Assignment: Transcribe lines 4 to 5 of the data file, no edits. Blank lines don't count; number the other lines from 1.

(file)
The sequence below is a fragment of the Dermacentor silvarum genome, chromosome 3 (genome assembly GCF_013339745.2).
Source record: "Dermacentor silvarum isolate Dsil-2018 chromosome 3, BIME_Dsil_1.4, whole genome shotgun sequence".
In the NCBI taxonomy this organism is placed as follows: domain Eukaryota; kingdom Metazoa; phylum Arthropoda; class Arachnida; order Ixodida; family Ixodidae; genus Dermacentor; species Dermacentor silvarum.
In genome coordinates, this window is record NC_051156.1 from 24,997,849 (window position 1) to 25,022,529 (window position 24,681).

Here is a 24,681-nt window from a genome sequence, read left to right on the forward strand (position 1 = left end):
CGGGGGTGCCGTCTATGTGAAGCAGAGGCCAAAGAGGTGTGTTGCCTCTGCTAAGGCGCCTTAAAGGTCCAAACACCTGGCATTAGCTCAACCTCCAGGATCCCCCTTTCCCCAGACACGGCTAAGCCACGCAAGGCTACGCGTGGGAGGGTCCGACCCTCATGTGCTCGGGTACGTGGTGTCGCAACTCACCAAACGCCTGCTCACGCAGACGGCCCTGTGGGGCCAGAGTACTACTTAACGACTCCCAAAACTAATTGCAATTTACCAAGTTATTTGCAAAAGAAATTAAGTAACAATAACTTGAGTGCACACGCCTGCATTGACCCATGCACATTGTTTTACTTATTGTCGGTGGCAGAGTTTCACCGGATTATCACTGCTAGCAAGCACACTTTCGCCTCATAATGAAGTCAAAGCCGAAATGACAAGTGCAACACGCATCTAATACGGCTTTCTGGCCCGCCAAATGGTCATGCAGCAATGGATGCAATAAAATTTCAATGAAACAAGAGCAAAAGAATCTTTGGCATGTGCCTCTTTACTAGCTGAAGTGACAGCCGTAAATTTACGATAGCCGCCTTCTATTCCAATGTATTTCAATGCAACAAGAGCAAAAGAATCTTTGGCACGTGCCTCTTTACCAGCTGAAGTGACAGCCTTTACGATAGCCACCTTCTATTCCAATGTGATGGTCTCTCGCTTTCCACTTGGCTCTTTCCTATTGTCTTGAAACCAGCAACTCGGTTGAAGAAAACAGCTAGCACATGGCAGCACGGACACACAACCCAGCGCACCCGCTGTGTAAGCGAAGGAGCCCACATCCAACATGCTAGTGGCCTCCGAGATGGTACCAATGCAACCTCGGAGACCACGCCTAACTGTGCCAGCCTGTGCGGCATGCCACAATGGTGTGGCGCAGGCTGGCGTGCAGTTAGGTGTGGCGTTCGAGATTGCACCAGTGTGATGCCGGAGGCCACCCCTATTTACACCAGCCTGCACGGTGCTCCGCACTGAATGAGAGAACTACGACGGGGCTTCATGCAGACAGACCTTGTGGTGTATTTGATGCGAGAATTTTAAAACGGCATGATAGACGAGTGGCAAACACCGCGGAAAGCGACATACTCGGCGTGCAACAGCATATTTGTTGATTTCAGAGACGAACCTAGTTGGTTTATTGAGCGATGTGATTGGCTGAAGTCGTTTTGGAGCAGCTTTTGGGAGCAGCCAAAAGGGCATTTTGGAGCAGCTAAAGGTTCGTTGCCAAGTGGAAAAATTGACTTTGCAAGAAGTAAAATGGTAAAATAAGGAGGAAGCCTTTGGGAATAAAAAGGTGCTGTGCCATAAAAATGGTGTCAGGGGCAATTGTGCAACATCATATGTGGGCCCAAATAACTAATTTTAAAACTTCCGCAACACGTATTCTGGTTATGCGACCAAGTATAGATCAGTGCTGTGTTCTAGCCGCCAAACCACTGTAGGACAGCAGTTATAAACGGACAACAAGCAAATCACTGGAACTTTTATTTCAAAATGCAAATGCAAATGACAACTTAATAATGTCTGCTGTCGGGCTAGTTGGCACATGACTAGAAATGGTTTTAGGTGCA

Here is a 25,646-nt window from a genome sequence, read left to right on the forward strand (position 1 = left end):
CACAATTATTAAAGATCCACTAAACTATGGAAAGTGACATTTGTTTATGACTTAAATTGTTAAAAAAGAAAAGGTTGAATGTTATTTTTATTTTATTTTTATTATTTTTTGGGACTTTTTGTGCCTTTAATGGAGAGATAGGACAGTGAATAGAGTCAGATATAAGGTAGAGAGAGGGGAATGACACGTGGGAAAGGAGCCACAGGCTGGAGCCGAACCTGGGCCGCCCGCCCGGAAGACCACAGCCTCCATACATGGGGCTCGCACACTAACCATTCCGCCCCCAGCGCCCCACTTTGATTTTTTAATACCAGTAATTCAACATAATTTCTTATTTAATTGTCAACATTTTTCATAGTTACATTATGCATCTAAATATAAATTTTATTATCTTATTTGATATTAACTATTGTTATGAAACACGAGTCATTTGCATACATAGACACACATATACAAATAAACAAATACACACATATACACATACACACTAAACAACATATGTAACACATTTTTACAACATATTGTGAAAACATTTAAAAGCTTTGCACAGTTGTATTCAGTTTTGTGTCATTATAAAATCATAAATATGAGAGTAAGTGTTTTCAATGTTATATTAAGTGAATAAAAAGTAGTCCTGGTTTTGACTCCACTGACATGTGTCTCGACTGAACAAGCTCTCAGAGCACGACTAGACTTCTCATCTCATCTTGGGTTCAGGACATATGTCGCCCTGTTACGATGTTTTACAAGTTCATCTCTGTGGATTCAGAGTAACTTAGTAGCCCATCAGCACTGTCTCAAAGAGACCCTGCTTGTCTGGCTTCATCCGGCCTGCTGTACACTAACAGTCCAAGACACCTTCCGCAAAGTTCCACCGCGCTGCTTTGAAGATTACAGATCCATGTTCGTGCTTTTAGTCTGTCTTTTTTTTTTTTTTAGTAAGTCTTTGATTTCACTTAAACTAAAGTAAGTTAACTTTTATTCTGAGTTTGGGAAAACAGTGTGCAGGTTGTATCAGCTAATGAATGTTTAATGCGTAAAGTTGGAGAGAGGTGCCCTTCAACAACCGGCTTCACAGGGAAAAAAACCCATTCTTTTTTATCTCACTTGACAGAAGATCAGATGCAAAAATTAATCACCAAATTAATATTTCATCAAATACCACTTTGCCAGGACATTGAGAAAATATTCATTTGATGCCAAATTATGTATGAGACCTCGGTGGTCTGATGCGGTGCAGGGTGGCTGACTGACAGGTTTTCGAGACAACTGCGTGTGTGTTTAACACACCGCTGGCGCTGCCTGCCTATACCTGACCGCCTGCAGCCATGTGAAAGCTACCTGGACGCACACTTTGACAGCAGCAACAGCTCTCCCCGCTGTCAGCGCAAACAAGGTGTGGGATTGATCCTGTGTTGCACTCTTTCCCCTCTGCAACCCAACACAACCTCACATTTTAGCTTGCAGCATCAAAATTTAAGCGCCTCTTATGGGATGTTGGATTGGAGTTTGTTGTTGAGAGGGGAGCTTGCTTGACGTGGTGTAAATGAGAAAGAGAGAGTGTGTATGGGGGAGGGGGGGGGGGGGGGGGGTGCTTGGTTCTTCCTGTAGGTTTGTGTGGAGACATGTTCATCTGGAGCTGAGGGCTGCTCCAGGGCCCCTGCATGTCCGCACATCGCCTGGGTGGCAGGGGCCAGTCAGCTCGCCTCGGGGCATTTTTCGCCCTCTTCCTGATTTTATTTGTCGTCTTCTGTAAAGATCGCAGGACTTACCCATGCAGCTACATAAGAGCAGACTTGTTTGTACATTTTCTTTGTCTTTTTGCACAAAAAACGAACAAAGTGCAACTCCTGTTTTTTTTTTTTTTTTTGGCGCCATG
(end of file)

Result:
In genome coordinates, this window is record NC_051156.1 from 24,997,849 (window position 1) to 25,022,529 (window position 24,681).

Here is a 24,681-nt window from a genome sequence, read left to right on the forward strand (position 1 = left end):